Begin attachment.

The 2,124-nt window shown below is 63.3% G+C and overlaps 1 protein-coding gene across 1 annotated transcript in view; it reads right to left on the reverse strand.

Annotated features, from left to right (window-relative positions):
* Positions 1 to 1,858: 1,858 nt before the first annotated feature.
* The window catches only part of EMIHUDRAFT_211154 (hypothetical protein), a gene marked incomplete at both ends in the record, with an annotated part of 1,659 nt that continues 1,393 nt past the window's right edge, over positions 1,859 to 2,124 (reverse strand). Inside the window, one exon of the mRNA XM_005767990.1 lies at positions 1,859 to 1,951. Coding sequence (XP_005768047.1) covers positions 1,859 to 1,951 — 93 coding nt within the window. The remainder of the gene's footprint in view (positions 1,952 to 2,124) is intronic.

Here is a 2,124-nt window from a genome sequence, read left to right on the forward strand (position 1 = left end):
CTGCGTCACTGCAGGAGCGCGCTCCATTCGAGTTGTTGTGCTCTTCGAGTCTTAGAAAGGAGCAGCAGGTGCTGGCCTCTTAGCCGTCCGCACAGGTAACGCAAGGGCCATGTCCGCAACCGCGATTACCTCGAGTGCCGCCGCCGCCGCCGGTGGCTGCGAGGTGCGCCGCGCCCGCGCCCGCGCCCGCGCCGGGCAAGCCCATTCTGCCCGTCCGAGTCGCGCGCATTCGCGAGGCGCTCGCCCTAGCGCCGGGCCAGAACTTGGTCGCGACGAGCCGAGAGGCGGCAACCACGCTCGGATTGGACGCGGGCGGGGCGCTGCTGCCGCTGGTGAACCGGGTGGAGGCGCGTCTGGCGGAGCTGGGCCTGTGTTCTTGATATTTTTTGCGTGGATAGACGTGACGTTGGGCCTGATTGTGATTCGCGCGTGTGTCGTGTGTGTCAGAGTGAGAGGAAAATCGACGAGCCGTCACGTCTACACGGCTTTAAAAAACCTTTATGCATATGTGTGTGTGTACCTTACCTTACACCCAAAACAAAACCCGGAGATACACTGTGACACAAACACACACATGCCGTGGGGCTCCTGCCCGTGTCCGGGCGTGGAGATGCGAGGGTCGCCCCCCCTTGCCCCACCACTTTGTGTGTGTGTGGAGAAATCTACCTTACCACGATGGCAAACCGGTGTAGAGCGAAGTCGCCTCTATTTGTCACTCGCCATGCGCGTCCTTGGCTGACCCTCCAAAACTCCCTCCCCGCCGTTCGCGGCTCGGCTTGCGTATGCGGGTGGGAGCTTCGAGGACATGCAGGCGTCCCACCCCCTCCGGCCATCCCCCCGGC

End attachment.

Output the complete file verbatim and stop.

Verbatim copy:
The 2,124-nt window shown below is 63.3% G+C and overlaps 1 protein-coding gene across 1 annotated transcript in view; it reads right to left on the reverse strand.

Annotated features, from left to right (window-relative positions):
* Positions 1 to 1,858: 1,858 nt before the first annotated feature.
* The window catches only part of EMIHUDRAFT_211154 (hypothetical protein), a gene marked incomplete at both ends in the record, with an annotated part of 1,659 nt that continues 1,393 nt past the window's right edge, over positions 1,859 to 2,124 (reverse strand). Inside the window, one exon of the mRNA XM_005767990.1 lies at positions 1,859 to 1,951. Coding sequence (XP_005768047.1) covers positions 1,859 to 1,951 — 93 coding nt within the window. The remainder of the gene's footprint in view (positions 1,952 to 2,124) is intronic.

Here is a 2,124-nt window from a genome sequence, read left to right on the forward strand (position 1 = left end):
CTGCGTCACTGCAGGAGCGCGCTCCATTCGAGTTGTTGTGCTCTTCGAGTCTTAGAAAGGAGCAGCAGGTGCTGGCCTCTTAGCCGTCCGCACAGGTAACGCAAGGGCCATGTCCGCAACCGCGATTACCTCGAGTGCCGCCGCCGCCGCCGGTGGCTGCGAGGTGCGCCGCGCCCGCGCCCGCGCCCGCGCCGGGCAAGCCCATTCTGCCCGTCCGAGTCGCGCGCATTCGCGAGGCGCTCGCCCTAGCGCCGGGCCAGAACTTGGTCGCGACGAGCCGAGAGGCGGCAACCACGCTCGGATTGGACGCGGGCGGGGCGCTGCTGCCGCTGGTGAACCGGGTGGAGGCGCGTCTGGCGGAGCTGGGCCTGTGTTCTTGATATTTTTTGCGTGGATAGACGTGACGTTGGGCCTGATTGTGATTCGCGCGTGTGTCGTGTGTGTCAGAGTGAGAGGAAAATCGACGAGCCGTCACGTCTACACGGCTTTAAAAAACCTTTATGCATATGTGTGTGTGTACCTTACCTTACACCCAAAACAAAACCCGGAGATACACTGTGACACAAACACACACATGCCGTGGGGCTCCTGCCCGTGTCCGGGCGTGGAGATGCGAGGGTCGCCCCCCCTTGCCCCACCACTTTGTGTGTGTGTGGAGAAATCTACCTTACCACGATGGCAAACCGGTGTAGAGCGAAGTCGCCTCTATTTGTCACTCGCCATGCGCGTCCTTGGCTGACCCTCCAAAACTCCCTCCCCGCCGTTCGCGGCTCGGCTTGCGTATGCGGGTGGGAGCTTCGAGGACATGCAGGCGTCCCACCCCCTCCGGCCATCCCCCCGGC